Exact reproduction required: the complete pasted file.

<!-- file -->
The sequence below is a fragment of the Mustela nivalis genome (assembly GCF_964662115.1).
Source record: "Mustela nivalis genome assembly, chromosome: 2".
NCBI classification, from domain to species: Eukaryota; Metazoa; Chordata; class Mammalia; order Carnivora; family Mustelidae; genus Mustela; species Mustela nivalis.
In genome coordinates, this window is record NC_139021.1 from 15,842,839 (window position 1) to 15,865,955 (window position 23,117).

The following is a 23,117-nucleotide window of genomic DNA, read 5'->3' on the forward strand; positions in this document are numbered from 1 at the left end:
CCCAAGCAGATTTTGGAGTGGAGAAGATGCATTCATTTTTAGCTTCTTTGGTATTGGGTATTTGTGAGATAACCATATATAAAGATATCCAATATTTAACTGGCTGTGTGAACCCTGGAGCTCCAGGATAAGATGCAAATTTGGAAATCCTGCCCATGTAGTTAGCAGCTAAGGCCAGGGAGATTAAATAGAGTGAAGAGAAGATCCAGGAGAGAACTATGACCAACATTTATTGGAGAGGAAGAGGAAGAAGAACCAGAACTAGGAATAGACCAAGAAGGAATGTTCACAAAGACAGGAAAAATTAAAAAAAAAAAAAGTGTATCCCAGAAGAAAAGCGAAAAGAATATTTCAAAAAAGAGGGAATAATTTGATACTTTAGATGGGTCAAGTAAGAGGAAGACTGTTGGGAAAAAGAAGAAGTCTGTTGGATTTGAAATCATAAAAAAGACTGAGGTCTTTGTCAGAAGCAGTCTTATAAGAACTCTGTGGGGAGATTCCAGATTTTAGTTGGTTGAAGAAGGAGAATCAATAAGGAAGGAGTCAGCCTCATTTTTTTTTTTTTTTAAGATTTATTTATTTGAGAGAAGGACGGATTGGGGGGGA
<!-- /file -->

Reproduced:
The sequence below is a fragment of the Mustela nivalis genome (assembly GCF_964662115.1).
Source record: "Mustela nivalis genome assembly, chromosome: 2".
NCBI classification, from domain to species: Eukaryota; Metazoa; Chordata; class Mammalia; order Carnivora; family Mustelidae; genus Mustela; species Mustela nivalis.
In genome coordinates, this window is record NC_139021.1 from 15,842,839 (window position 1) to 15,865,955 (window position 23,117).

The following is a 23,117-nucleotide window of genomic DNA, read 5'->3' on the forward strand; positions in this document are numbered from 1 at the left end:
CCCAAGCAGATTTTGGAGTGGAGAAGATGCATTCATTTTTAGCTTCTTTGGTATTGGGTATTTGTGAGATAACCATATATAAAGATATCCAATATTTAACTGGCTGTGTGAACCCTGGAGCTCCAGGATAAGATGCAAATTTGGAAATCCTGCCCATGTAGTTAGCAGCTAAGGCCAGGGAGATTAAATAGAGTGAAGAGAAGATCCAGGAGAGAACTATGACCAACATTTATTGGAGAGGAAGAGGAAGAAGAACCAGAACTAGGAATAGACCAAGAAGGAATGTTCACAAAGACAGGAAAAATTAAAAAAAAAAAAAGTGTATCCCAGAAGAAAAGCGAAAAGAATATTTCAAAAAAGAGGGAATAATTTGATACTTTAGATGGGTCAAGTAAGAGGAAGACTGTTGGGAAAAAGAAGAAGTCTGTTGGATTTGAAATCATAAAAAAGACTGAGGTCTTTGTCAGAAGCAGTCTTATAAGAACTCTGTGGGGAGATTCCAGATTTTAGTTGGTTGAAGAAGGAGAATCAATAAGGAAGGAGTCAGCCTCATTTTTTTTTTTTTTTAAGATTTATTTATTTGAGAGAAGGACGGATTGGGGGGGA